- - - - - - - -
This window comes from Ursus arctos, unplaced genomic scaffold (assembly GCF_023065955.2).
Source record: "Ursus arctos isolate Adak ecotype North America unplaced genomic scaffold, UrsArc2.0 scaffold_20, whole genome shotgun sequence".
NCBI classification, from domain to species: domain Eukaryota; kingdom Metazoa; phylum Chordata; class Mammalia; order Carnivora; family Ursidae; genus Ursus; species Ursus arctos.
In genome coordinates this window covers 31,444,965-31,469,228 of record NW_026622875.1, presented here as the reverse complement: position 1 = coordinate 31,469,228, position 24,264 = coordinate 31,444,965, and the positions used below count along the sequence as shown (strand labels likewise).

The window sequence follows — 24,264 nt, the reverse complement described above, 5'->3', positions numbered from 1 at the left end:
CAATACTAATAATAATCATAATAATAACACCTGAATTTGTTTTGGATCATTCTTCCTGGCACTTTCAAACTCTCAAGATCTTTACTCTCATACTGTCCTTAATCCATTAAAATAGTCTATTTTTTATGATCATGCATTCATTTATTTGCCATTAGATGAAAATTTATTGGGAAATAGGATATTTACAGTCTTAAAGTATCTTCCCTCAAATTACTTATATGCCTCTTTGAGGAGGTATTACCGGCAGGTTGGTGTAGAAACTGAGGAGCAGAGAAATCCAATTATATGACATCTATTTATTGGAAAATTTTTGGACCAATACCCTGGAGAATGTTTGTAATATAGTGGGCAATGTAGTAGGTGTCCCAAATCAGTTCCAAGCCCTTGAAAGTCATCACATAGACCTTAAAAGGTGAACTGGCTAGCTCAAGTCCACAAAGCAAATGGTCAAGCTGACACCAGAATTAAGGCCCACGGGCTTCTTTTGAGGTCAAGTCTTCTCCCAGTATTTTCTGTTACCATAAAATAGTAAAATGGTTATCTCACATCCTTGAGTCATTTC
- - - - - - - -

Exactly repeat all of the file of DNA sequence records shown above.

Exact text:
This window comes from Ursus arctos, unplaced genomic scaffold (assembly GCF_023065955.2).
Source record: "Ursus arctos isolate Adak ecotype North America unplaced genomic scaffold, UrsArc2.0 scaffold_20, whole genome shotgun sequence".
NCBI classification, from domain to species: domain Eukaryota; kingdom Metazoa; phylum Chordata; class Mammalia; order Carnivora; family Ursidae; genus Ursus; species Ursus arctos.
In genome coordinates this window covers 31,444,965-31,469,228 of record NW_026622875.1, presented here as the reverse complement: position 1 = coordinate 31,469,228, position 24,264 = coordinate 31,444,965, and the positions used below count along the sequence as shown (strand labels likewise).

The window sequence follows — 24,264 nt, the reverse complement described above, 5'->3', positions numbered from 1 at the left end:
CAATACTAATAATAATCATAATAATAACACCTGAATTTGTTTTGGATCATTCTTCCTGGCACTTTCAAACTCTCAAGATCTTTACTCTCATACTGTCCTTAATCCATTAAAATAGTCTATTTTTTATGATCATGCATTCATTTATTTGCCATTAGATGAAAATTTATTGGGAAATAGGATATTTACAGTCTTAAAGTATCTTCCCTCAAATTACTTATATGCCTCTTTGAGGAGGTATTACCGGCAGGTTGGTGTAGAAACTGAGGAGCAGAGAAATCCAATTATATGACATCTATTTATTGGAAAATTTTTGGACCAATACCCTGGAGAATGTTTGTAATATAGTGGGCAATGTAGTAGGTGTCCCAAATCAGTTCCAAGCCCTTGAAAGTCATCACATAGACCTTAAAAGGTGAACTGGCTAGCTCAAGTCCACAAAGCAAATGGTCAAGCTGACACCAGAATTAAGGCCCACGGGCTTCTTTTGAGGTCAAGTCTTCTCCCAGTATTTTCTGTTACCATAAAATAGTAAAATGGTTATCTCACATCCTTGAGTCATTTC